Gaelic League
Sraith Gaeilge
Flag of the Gaelic League
Emblem of the Gaelic League
Flag Emblem of the Gaelic League
Motto: Saor in Aisce Deo
Anthem: Éiclips
Claims of the Gaelic League
Territory and Claims of the Gaelic League
and city
Cathrach Dúchasach
Ethnic groups Gaelic Celts
Government Communal military administration
Neassa Slane
• Gaelic League formation
• Persecution
• North American colony established
April 18th, 1677
• 1680 estimate

The Gaelic League is an insurrectionist de facto country located in North America. The League was first founded in Ireland, north of the town of Limerick around 457, when the native Celtic people of Ireland were converting to Roman Catholicism. The League remained a secretive organization that only bred with other native Celts, and also continued the worship of indigenous Celtic polytheism. For nearly a millennium, the Gaelic League upheld their secretive worship until the Roman Catholics began persecuting them in 1523. After fighting for 154 years in the Gaelic Persecution Wars, the Gaelic League was able to escape Ireland to North America. As they did not charter a colony, the fleet of 15 ships full of only native Gaelic people arrived on what they named Talamh Dúchasach Nua (formerly Mount Desert Island) on April 18th, 1677. They established the village of Cathrach Dúchasach the same day, which now serves as the capital of the League. In 1682, the League entered into a territorial conflict with the British Empire known as the Gaelic Expansion War, which is currently ongoing.

The Gaelic League has fermented control over the coastal islands of former Maine, which was previously apart of the Plymouth Crown Colony. Within these islands rests the primary backbone of the Gaelic economy, centered around the military. With a population of 13,840, the Gaelic League's economy is very small compared to that of the British colonies. However, the economy is completely self sufficient, and the people living on the islands enjoy a large amount of communal prosperity. Fishing, herding and stone are the three largest industries in the Gaelic League, but there is no profit in these industries made. Instead, if someone shares what they produced with the community, then the community shares with said person. This system of communal association is the backbone of the Gaelic League's socioeconomic structure, and further connects the smaller communities of the nation. This system also works with trade as well; if a smaller village gives an assortment of goods to another, then the opposing village will share goods they have an abundance of. There is no hard currency in use by the people.

The Gaelic League has a very straightforward system of governance. Since the people are able to provide for themselves with communal economics, the government is composed of the Greater Commander and the Warrior Bands. The Greater Commander has supreme authority over the Warrior Bands, that have volunteered on their own will to become warriors of the League. Warrior Bands are composed of four to six volunteer warriors from a village. They supply themselves without the help of the government, and also keep the peace in territorial lands of the League. The only set of written laws is the Gaelic Code, which defines the powers of the Greater Commander, the Warrior Bands and the actual laws of the land. While Villages are able to administer their own laws and justice, the Code is the basic principles of the nation by which all must abide. There is virtually no crime in the Gaelic League, as every citizen of the country is armed. This system of assurance deters criminals, as the only punishment administered in the Gaelic League is death.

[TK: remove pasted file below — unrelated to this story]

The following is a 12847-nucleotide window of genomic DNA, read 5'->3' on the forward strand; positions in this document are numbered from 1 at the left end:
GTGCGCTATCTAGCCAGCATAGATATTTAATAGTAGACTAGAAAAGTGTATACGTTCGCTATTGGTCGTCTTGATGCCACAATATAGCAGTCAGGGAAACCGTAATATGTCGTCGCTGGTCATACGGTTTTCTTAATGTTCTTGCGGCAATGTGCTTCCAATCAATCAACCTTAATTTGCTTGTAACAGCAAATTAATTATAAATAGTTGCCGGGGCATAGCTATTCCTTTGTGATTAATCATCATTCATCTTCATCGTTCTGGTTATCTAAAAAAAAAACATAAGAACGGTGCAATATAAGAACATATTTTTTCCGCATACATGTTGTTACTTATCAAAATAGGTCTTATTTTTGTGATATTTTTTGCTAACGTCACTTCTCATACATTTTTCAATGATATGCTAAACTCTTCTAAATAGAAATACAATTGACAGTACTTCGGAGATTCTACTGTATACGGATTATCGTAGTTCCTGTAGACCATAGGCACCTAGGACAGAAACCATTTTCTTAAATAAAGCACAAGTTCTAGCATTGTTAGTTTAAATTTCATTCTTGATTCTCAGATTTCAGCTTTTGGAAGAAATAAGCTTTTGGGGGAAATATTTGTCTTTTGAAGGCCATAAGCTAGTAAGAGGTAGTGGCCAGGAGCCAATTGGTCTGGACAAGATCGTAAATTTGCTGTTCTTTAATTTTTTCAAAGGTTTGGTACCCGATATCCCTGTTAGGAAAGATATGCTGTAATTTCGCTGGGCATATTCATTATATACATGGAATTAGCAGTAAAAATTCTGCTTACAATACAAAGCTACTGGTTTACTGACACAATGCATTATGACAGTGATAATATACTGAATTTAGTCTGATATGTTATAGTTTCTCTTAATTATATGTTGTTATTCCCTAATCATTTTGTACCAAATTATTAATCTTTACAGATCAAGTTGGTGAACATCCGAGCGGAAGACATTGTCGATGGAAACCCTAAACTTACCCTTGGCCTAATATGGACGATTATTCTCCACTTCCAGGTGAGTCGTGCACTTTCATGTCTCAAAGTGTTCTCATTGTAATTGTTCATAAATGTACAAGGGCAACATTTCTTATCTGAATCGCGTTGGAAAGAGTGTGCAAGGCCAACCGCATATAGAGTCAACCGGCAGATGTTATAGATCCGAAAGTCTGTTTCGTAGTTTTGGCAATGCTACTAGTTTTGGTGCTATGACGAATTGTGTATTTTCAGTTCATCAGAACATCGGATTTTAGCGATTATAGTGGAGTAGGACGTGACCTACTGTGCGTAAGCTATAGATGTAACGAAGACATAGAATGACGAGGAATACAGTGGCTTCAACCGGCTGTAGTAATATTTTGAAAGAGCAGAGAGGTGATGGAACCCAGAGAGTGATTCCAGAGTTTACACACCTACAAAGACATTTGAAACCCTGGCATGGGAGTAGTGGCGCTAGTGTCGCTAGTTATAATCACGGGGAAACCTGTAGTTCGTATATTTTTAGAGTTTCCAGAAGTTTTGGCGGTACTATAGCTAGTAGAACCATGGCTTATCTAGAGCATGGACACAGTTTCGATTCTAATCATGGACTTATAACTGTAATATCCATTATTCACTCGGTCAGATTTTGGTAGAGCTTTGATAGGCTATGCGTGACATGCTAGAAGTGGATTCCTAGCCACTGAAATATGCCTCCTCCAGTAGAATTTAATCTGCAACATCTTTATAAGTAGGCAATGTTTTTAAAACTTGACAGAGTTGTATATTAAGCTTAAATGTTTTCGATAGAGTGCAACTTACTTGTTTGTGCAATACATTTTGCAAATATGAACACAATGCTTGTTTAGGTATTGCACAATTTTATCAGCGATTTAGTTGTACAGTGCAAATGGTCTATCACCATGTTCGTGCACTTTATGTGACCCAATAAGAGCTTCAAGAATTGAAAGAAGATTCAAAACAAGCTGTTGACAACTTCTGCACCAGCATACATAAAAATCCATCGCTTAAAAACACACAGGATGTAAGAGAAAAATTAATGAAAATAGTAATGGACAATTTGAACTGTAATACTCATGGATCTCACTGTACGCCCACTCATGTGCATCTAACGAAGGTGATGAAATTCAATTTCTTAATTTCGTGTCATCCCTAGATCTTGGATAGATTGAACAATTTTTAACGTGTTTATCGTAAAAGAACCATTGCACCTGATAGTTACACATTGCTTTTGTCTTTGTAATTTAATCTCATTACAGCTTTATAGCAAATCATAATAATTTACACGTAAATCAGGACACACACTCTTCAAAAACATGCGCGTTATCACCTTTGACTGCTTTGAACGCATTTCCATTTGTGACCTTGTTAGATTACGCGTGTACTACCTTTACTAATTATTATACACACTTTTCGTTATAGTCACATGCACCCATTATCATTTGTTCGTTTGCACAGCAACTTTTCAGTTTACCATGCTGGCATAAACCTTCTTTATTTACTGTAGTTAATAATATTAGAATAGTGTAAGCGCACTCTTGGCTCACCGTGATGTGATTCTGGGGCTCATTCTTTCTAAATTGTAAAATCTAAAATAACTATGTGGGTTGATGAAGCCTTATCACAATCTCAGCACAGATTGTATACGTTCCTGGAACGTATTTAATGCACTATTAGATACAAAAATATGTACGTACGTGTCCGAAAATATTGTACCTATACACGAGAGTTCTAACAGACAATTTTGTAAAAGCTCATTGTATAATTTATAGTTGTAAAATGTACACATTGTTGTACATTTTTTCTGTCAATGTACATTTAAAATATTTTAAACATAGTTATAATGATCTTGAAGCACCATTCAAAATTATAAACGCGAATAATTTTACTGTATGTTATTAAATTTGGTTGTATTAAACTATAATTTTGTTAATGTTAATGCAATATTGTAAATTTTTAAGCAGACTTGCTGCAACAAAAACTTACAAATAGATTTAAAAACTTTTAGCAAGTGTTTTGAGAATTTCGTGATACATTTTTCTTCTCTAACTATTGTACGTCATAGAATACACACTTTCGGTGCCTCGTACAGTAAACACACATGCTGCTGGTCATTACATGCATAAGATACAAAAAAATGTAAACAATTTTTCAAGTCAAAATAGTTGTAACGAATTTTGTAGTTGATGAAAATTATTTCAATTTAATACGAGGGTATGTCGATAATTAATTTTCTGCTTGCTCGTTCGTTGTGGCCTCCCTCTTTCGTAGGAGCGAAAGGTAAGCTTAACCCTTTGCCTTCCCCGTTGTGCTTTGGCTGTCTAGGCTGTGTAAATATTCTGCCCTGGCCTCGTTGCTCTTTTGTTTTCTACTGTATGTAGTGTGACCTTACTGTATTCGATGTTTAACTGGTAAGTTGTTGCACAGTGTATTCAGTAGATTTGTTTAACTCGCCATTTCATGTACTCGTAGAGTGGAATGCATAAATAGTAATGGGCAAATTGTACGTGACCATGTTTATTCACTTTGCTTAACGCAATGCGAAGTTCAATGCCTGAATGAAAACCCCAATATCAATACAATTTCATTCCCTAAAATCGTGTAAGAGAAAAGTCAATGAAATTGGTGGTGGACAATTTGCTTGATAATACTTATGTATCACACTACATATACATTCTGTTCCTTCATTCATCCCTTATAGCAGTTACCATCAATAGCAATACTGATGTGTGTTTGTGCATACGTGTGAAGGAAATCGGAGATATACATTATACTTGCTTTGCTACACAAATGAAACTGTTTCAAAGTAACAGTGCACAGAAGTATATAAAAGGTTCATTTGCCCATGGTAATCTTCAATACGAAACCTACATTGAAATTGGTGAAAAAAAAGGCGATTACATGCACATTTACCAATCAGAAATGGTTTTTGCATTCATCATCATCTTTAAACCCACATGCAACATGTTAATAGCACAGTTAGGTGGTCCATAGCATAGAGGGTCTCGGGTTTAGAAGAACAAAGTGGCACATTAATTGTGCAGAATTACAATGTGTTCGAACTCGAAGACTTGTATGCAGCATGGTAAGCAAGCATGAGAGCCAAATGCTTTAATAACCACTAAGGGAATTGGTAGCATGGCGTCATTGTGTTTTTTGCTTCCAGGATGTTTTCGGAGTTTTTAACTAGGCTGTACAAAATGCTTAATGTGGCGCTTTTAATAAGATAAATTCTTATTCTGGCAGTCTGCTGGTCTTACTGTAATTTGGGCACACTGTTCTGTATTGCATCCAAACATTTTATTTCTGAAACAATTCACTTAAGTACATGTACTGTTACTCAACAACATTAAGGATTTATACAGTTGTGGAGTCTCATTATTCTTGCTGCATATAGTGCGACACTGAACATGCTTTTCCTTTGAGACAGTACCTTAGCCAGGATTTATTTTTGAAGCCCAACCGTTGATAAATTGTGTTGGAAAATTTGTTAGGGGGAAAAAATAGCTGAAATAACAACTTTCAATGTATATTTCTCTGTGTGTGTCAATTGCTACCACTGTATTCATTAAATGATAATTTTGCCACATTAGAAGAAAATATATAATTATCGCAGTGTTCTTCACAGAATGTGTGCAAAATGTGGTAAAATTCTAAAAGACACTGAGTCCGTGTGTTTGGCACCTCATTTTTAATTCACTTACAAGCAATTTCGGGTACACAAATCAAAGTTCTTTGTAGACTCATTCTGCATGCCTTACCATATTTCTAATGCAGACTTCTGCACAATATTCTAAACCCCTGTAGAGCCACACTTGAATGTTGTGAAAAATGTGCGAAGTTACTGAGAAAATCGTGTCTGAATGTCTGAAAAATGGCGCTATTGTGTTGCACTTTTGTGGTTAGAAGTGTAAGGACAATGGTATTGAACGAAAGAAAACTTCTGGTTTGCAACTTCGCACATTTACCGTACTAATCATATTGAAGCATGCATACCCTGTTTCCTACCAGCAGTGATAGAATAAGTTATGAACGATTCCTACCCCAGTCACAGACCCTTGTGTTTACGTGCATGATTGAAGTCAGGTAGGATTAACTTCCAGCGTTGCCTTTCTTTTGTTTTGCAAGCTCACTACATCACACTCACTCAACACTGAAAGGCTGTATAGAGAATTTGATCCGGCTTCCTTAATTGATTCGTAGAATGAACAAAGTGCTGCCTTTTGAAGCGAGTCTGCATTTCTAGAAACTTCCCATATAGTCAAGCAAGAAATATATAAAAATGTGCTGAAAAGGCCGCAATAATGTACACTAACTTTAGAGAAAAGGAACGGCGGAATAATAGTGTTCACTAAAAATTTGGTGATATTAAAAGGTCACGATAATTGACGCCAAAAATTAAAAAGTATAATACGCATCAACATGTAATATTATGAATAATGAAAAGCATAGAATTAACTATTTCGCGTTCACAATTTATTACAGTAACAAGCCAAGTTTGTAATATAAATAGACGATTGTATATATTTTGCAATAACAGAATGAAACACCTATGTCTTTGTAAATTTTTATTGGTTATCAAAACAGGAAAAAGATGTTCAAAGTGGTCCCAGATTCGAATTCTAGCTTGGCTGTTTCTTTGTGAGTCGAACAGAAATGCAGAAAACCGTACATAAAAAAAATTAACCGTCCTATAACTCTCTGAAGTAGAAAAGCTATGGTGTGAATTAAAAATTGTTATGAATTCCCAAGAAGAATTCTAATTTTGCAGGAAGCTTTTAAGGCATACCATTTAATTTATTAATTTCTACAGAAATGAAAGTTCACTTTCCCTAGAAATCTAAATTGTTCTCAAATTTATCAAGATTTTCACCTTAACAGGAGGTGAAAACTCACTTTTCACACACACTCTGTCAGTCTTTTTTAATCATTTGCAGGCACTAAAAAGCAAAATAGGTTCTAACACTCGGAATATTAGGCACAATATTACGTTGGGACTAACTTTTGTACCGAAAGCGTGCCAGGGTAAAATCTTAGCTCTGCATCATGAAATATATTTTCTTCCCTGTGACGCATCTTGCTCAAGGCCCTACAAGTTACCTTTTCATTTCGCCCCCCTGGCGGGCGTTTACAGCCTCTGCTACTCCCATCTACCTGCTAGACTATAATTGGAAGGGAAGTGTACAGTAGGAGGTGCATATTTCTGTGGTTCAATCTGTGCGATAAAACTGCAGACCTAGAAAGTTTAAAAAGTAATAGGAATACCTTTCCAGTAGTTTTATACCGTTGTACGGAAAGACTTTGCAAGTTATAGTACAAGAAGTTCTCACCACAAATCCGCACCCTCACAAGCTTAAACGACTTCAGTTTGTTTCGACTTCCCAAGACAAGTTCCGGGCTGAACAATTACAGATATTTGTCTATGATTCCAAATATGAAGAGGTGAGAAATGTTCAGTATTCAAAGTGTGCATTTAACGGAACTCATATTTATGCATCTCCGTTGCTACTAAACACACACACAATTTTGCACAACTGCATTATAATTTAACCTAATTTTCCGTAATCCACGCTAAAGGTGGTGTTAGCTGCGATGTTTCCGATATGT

The first roots of the Gaelic League are rested in the Gaelic Celts, which occupied Ireland, the Isle of Man and a small segment of Scotland. The Gaelic Celts were virtually untouched by the Romans, and so they flourished in their own culture since their first ancestors. In 457, Roman Catholicism began spreading into Ireland faster than the number of Celts were reproducing. The remaining Gaelic paganists who still observed Celtic polytheism grouped together at Woodcock Hill Bog, north of the city Limerick. There, they founded the secretive Gaelic League, in which they could freely practice their ancient religion and beliefs. For over one thousand years, the Gaelic League grew to a size of nearly 12,000 followers, and soon became too large to remain secret. Because of its size, many Roman Catholics in Ireland began noticing that people would go to the Bog in the middle of the night on certain nights only. The local government of Limerick sent two city guards and four militia men to investigate a group of people departing to the bog one night. After following the group of three, the militia discovered that a larger group was taking part in Celtic pagan rituals. After reporting to the Governor of Limerick the next day, the Catholics in the surrounding region began to discover who was actually a pagan and who was really a Catholic.